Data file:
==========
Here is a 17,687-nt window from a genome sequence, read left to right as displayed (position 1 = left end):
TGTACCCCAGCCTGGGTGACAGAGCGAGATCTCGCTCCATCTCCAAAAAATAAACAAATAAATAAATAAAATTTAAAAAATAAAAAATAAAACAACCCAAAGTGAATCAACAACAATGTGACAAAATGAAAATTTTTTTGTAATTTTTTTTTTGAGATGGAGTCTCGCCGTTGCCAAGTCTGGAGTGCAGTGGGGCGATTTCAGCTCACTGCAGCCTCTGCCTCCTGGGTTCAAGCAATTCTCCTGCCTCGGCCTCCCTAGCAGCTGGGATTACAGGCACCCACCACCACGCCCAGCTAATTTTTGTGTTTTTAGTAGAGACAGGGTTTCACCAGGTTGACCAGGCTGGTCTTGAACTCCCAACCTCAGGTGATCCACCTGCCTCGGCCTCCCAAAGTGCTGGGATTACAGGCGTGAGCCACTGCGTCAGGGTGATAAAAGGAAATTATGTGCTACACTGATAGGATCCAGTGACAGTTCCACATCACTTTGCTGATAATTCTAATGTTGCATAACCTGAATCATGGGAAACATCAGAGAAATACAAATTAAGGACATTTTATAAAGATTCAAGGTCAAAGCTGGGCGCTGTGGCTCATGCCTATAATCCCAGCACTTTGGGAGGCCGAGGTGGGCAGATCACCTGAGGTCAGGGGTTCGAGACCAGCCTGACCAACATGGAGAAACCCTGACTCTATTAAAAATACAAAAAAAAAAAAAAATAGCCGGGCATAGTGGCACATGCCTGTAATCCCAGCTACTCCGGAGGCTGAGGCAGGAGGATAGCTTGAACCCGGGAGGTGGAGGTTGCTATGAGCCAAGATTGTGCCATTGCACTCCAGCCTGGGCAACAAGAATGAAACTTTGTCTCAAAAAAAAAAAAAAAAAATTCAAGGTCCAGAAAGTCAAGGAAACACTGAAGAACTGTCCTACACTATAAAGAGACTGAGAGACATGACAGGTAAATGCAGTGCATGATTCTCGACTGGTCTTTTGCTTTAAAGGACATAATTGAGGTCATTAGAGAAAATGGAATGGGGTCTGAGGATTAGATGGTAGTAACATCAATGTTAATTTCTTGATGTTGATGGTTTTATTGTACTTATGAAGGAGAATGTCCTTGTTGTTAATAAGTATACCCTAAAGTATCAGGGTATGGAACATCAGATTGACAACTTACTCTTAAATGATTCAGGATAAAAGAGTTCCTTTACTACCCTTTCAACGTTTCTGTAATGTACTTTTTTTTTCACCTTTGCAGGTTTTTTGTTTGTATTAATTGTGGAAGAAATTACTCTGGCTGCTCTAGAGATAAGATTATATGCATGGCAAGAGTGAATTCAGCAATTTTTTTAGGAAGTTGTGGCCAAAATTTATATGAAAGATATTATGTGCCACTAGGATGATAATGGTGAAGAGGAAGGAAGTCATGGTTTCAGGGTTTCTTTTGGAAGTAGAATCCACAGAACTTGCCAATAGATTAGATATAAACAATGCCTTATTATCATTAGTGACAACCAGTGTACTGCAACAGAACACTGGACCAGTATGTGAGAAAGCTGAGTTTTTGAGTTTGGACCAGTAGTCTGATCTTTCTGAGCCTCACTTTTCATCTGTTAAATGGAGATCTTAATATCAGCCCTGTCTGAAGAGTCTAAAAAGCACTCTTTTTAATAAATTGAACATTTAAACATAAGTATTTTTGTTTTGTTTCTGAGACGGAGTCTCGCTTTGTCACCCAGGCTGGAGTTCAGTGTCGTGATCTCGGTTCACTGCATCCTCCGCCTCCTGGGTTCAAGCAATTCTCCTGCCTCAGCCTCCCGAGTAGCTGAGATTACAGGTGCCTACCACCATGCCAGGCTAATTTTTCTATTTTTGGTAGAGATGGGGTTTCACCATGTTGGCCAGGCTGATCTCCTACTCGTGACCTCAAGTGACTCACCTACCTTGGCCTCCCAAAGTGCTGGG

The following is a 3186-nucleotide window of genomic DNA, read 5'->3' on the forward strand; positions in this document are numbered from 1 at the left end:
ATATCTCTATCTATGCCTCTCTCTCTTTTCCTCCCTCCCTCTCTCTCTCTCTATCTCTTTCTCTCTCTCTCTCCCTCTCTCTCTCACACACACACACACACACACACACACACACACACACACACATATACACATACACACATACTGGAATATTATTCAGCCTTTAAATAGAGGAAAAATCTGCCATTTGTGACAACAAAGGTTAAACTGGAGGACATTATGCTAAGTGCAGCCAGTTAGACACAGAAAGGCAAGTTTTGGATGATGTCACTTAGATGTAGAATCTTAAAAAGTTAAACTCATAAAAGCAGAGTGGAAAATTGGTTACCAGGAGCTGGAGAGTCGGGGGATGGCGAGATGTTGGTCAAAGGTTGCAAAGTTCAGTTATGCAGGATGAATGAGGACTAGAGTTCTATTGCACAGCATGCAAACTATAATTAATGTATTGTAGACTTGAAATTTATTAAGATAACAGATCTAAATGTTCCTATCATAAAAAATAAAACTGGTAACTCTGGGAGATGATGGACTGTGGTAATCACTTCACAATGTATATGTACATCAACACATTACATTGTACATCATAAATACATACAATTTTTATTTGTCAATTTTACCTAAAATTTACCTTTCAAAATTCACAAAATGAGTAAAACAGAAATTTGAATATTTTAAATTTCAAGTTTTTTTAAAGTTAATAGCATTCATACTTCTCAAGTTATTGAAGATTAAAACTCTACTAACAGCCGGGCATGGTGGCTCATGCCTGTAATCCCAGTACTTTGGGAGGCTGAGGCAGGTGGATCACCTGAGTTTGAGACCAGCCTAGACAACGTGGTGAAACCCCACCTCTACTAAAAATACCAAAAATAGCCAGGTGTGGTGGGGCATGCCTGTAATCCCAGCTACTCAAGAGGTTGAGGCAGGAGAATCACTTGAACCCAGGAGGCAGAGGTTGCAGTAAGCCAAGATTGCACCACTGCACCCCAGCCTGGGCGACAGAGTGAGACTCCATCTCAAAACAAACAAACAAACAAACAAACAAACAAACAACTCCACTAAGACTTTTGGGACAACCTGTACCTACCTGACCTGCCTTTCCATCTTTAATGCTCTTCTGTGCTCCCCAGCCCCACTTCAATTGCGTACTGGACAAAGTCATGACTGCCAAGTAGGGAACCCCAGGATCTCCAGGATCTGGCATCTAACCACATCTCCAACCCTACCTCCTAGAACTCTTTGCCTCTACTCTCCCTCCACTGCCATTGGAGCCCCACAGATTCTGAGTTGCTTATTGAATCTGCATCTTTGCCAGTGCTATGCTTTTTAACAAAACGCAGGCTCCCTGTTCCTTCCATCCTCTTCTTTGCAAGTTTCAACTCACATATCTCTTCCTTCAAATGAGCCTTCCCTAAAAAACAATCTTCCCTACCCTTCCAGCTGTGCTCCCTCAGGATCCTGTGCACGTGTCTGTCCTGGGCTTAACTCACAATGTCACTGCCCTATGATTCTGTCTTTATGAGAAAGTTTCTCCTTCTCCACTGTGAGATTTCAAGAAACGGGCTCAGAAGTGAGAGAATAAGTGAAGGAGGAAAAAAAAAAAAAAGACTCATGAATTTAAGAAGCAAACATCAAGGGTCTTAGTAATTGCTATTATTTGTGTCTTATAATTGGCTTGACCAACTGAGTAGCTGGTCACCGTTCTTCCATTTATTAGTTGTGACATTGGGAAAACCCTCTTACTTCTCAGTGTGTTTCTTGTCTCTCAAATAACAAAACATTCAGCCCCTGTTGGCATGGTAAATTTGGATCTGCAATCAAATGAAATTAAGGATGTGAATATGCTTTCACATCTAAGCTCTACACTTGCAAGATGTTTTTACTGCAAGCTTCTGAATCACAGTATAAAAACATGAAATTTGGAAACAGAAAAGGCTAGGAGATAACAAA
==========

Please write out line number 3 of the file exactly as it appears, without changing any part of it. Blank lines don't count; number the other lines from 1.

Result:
The following is a 3186-nucleotide window of genomic DNA, read 5'->3' on the forward strand; positions in this document are numbered from 1 at the left end: